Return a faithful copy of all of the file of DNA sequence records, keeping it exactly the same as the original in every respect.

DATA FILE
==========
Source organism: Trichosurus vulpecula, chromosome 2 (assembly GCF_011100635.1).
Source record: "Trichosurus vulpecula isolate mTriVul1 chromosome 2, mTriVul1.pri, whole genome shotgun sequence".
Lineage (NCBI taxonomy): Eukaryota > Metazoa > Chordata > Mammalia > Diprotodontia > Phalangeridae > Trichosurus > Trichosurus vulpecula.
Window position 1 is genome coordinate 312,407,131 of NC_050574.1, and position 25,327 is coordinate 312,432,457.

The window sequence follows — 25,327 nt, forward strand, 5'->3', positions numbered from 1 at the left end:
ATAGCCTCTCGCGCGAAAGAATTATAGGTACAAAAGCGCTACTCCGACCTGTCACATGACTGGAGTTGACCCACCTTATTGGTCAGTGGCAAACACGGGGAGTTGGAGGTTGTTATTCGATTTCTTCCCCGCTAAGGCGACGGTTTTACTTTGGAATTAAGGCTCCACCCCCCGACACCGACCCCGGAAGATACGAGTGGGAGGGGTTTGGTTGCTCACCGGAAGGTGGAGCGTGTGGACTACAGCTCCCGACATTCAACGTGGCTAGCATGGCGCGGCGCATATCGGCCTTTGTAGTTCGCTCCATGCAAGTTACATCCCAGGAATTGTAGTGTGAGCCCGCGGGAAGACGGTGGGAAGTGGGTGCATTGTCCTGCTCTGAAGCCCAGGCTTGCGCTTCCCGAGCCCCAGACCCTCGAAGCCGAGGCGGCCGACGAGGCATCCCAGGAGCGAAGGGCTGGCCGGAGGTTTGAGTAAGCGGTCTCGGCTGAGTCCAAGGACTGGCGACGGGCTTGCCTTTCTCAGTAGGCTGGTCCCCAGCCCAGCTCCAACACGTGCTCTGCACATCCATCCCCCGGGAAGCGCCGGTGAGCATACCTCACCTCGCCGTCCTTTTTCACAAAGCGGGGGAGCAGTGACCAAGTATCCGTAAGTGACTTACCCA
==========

Source organism: Trichosurus vulpecula, chromosome 2 (assembly GCF_011100635.1).
Source record: "Trichosurus vulpecula isolate mTriVul1 chromosome 2, mTriVul1.pri, whole genome shotgun sequence".
Lineage (NCBI taxonomy): Eukaryota > Metazoa > Chordata > Mammalia > Diprotodontia > Phalangeridae > Trichosurus > Trichosurus vulpecula.
Window position 1 is genome coordinate 312,407,131 of NC_050574.1, and position 25,327 is coordinate 312,432,457.

The window sequence follows — 25,327 nt, forward strand, 5'->3', positions numbered from 1 at the left end:
ATAGCCTCTCGCGCGAAAGAATTATAGGTACAAAAGCGCTACTCCGACCTGTCACATGACTGGAGTTGACCCACCTTATTGGTCAGTGGCAAACACGGGGAGTTGGAGGTTGTTATTCGATTTCTTCCCCGCTAAGGCGACGGTTTTACTTTGGAATTAAGGCTCCACCCCCCGACACCGACCCCGGAAGATACGAGTGGGAGGGGTTTGGTTGCTCACCGGAAGGTGGAGCGTGTGGACTACAGCTCCCGACATTCAACGTGGCTAGCATGGCGCGGCGCATATCGGCCTTTGTAGTTCGCTCCATGCAAGTTACATCCCAGGAATTGTAGTGTGAGCCCGCGGGAAGACGGTGGGAAGTGGGTGCATTGTCCTGCTCTGAAGCCCAGGCTTGCGCTTCCCGAGCCCCAGACCCTCGAAGCCGAGGCGGCCGACGAGGCATCCCAGGAGCGAAGGGCTGGCCGGAGGTTTGAGTAAGCGGTCTCGGCTGAGTCCAAGGACTGGCGACGGGCTTGCCTTTCTCAGTAGGCTGGTCCCCAGCCCAGCTCCAACACGTGCTCTGCACATCCATCCCCCGGGAAGCGCCGGTGAGCATACCTCACCTCGCCGTCCTTTTTCACAAAGCGGGGGAGCAGTGACCAAGTATCCGTAAGTGACTTACCCA